Unified Theater Partners With Hartford Stage For Pilot Program
By JULIE STAGIS
January 23, 2013
HARTFORD —— Unified Theater, a nonprofit group that works with schools to help students write, develop and perform plays that include roles for kids with disabilities, has grown rapidly in the past three years and is looking to bring the program to even more communities.
The nonprofit organization recently partnered with Hartford Stage in a pilot program that will bring the theater staff's expertise to participating schools in Greater Hartford.
The two organizations will work together to implement new Unified Theater programs in schools around the region, and the affiliation will serve as a model as Unified continues to expand around the country.
"For the last three years, we've really been ramping up and growing in the Greater Hartford area and around Connecticut and nationally," said West Hartford native Micaela Connery, executive director of Unified Theater. The organization started developing a strategic plan and asking, "how do we maintain and serve more markets? How do we retain the quality of our local programs here in Hartford?"
Connery started Unified Theater in 2002, when she was 15 and a sophomore at Conard High School. Rejected from a spot in the school play, Connery organized a small production on her own.
Growing up with a disabled cousin, Connery noticed that students with disabilities seldom ended up on stage. Her show was written, choreographed and performed by students with disabilities working along with their peers.
Eleven years later, Unified Theater is in 44 schools in Connecticut and five other states, including California. Since 2009, when there were just seven programs, the budget has grown from about $8,000 to $300,000.
The nonprofit is working to hire staff around the country to conduct student-leader training sessions to get programs off the ground, but for "the actual implementation, support would come from a local partner," Connery said.
"We want someone that brings something that we don't have a strength in – how about regional theaters?" Connery recalls thinking.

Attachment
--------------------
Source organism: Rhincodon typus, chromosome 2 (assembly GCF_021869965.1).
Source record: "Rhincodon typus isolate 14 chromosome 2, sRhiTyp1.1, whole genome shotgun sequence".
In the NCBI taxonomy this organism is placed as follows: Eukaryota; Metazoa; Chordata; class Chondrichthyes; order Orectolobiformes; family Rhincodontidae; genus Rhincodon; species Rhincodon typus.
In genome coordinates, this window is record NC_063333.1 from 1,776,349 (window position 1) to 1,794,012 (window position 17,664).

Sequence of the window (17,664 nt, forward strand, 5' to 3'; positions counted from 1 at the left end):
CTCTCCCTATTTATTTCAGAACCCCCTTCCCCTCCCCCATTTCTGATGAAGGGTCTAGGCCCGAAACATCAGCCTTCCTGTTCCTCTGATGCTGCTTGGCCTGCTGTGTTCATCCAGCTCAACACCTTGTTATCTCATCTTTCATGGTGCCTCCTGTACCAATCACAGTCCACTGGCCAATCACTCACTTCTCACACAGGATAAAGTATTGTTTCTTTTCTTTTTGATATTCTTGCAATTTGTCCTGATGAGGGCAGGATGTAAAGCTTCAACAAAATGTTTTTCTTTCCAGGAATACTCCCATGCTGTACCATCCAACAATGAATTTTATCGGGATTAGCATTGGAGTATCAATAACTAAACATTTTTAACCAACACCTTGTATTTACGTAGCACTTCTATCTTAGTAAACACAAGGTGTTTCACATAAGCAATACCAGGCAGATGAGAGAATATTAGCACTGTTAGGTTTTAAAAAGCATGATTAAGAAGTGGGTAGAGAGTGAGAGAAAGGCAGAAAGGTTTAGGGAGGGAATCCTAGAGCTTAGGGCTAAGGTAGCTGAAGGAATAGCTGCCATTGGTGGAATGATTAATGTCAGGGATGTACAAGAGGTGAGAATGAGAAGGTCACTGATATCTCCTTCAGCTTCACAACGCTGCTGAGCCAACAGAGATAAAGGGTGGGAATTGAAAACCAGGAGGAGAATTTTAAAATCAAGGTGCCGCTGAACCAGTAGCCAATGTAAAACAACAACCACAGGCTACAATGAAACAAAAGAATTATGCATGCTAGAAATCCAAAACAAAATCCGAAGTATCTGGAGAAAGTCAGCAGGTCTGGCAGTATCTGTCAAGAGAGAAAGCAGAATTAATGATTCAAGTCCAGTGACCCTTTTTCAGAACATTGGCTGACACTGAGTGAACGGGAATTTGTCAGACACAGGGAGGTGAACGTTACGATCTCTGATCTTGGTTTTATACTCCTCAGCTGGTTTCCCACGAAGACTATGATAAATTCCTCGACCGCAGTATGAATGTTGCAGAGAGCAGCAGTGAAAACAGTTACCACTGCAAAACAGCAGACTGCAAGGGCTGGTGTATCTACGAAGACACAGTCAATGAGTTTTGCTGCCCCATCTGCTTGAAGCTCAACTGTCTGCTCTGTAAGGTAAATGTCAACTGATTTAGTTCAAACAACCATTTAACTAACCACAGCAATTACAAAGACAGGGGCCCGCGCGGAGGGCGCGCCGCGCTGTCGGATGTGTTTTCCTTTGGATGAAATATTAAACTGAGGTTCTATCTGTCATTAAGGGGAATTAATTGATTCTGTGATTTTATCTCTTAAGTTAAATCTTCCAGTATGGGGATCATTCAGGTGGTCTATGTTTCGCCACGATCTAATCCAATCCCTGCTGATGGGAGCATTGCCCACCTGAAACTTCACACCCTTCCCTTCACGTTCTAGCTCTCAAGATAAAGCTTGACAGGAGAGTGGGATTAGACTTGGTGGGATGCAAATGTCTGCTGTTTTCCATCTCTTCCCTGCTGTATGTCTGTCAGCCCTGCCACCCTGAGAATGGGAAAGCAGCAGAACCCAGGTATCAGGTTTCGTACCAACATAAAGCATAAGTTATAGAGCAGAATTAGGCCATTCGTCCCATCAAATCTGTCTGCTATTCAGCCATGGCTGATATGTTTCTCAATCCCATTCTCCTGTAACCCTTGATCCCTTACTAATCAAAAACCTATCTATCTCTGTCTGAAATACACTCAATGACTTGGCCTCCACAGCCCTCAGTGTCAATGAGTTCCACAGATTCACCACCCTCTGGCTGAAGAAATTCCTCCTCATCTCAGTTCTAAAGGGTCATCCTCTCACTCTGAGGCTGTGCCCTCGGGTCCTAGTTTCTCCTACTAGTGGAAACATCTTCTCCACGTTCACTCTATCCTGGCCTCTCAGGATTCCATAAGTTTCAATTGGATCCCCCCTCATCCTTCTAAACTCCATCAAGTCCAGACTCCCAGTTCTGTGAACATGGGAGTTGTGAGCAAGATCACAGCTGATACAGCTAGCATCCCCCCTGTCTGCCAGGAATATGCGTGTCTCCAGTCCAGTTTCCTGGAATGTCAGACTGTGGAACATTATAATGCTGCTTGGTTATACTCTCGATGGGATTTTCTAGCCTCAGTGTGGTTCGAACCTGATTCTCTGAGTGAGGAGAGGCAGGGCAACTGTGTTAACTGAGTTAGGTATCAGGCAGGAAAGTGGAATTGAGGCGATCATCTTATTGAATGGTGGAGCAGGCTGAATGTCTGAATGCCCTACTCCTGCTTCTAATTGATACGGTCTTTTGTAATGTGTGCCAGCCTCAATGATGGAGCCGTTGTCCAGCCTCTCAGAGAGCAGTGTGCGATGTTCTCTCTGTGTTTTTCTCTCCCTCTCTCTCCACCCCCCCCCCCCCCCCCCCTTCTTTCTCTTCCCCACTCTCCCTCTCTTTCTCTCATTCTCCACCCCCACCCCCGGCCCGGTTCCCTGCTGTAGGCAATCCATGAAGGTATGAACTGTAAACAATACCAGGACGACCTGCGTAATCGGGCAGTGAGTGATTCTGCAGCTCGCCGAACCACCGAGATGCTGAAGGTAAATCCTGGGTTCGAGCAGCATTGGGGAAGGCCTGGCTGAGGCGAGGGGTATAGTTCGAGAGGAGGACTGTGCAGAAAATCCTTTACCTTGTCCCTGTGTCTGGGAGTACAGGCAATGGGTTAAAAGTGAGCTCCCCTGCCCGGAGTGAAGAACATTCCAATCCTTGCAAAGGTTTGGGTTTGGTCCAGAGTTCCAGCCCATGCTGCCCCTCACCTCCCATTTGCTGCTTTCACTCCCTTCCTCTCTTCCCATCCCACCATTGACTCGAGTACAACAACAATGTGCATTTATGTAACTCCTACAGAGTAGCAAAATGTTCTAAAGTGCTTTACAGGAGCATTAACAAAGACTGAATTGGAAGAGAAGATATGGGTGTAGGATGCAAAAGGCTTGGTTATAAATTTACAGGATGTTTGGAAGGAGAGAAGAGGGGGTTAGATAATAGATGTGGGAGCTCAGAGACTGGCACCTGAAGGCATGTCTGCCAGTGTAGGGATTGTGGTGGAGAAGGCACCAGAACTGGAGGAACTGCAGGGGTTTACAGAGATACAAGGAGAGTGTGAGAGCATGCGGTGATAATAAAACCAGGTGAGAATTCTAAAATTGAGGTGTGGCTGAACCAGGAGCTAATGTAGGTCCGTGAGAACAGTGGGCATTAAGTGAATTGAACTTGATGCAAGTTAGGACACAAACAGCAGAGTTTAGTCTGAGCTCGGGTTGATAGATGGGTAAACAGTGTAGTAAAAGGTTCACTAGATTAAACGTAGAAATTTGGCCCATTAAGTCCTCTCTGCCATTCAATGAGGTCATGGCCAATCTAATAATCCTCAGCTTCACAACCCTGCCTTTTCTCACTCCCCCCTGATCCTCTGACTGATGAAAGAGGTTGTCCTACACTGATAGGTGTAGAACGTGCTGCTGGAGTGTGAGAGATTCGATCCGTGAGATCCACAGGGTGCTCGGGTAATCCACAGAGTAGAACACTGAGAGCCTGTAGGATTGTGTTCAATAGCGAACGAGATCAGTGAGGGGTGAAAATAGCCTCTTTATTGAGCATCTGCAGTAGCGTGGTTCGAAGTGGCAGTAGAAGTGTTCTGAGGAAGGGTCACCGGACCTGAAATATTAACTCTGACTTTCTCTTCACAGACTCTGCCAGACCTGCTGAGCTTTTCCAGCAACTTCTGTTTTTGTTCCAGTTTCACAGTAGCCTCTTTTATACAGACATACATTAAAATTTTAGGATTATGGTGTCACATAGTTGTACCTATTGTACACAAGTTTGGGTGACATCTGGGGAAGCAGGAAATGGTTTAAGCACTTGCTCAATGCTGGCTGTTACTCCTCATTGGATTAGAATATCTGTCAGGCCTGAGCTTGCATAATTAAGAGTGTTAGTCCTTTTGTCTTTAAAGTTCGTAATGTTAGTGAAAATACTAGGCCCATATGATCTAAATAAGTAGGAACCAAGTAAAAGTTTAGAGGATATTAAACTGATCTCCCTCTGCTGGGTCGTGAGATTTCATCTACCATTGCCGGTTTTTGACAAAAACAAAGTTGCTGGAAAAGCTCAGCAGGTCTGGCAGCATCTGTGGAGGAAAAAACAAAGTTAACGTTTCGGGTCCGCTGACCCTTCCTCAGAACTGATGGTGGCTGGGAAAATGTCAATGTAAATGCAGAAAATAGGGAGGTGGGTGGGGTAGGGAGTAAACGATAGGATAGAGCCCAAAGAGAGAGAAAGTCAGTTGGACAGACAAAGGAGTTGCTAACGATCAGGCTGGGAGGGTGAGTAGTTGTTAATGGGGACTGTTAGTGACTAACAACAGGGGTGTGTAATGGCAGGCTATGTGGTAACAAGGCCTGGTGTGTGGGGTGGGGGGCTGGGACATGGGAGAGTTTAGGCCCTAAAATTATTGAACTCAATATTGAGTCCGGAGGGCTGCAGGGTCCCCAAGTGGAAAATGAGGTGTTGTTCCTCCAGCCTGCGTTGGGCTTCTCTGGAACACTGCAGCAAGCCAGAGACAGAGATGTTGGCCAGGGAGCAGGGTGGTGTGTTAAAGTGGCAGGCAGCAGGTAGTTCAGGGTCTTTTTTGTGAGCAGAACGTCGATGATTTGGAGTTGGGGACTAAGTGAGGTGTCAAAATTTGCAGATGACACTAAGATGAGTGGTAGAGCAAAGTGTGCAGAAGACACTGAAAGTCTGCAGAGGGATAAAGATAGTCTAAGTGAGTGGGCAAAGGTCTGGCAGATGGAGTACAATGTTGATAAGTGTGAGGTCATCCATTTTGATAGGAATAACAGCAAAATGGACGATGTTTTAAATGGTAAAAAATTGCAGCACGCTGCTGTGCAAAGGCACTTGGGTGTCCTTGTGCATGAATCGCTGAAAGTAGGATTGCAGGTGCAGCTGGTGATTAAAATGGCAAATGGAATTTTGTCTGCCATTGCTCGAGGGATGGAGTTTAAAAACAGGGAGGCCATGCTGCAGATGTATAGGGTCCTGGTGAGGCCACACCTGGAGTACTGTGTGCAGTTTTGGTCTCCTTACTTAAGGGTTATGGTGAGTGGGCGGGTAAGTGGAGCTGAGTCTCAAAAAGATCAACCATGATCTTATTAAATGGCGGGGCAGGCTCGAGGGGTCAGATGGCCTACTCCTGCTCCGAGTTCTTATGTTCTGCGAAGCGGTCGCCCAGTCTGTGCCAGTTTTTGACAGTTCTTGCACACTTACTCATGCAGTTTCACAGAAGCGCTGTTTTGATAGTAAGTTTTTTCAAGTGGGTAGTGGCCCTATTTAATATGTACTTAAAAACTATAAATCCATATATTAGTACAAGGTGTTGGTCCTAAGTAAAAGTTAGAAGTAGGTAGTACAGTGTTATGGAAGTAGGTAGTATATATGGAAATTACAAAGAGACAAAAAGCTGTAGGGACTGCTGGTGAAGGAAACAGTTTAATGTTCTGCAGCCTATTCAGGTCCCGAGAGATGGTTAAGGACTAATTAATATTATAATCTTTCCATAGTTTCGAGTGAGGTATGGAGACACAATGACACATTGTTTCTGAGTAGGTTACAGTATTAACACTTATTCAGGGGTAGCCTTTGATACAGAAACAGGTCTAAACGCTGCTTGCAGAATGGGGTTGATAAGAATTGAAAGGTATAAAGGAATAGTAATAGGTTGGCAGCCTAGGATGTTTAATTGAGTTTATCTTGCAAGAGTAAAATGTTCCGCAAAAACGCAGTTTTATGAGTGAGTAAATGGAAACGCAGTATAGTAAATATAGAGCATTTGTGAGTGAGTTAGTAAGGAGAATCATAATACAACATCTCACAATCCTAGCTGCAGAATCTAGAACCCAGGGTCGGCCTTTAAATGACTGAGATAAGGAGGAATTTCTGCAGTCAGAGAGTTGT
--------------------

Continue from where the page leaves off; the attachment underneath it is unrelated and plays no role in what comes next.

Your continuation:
Partnering with established theaters will help grow the program without growing the staff and, perhaps most importantly, the budget, said Tom Fiorentino, the chairman of the Unified Theater board of directors. The Hartford Stage partnership is largely funded by a $165,000, three-year grant from The Hartford Foundation for Public Giving.
"Inclusion is new to [the theaters], but it's what we live and breathe," Fiorentino said. "And theater is what they live and breathe."
Unified Theater staff will still lay the groundwork for new programs – guiding teachers and students through the initial development process, training student leaders and faculty advisors, and running "Spotlight Summits," huge workshops for all participants in a region.
The regional theater – Hartford Stage in Connecticut – will come in at the summits and run the "Get Creative" part of the day. Then, theater staff will visit with each group for a pre-production meeting and again to provide feedback and help during a rehearsal later in the year. At Hartford Stage the Unified Theater instructor will be Robert Reader, the theater's school programs coordinator.
In addition, the education department at the theater will benefit from Unified Theater's inclusion expertise, according to Jennifer Roberts, director of education for Hartford Stage.
"It fits our mission, too, because the education department here aims to make theater accessible to all students regardless of income, background, [etc.]. Now we can add disability," Roberts said. "That's expertise that we're able to take across the board and use in our other programs.
"Our programs have always been inclusive, we've never excluded anyone, but to be able to really do it well takes some training and expertise, so we're really glad to be able to have that," she said. "It's a win-win."
If it works, the relationship with Hartford Stage will serve as a model, and Unified Theater can eventually have a national presence while efficiently using limited resources, Connery said.
"How do you grow smart instead of trying to be all things as a nonprofit is growing? What can you leverage to make it more effective?" she said.
"Funders are excited about it, too," Connery said. "We're still looked at as a relatively new organization. When you partner with somebody like the Hartford Stage, which is really established, it's a nice balance."
Reprinted with permission of the Hartford Courant.
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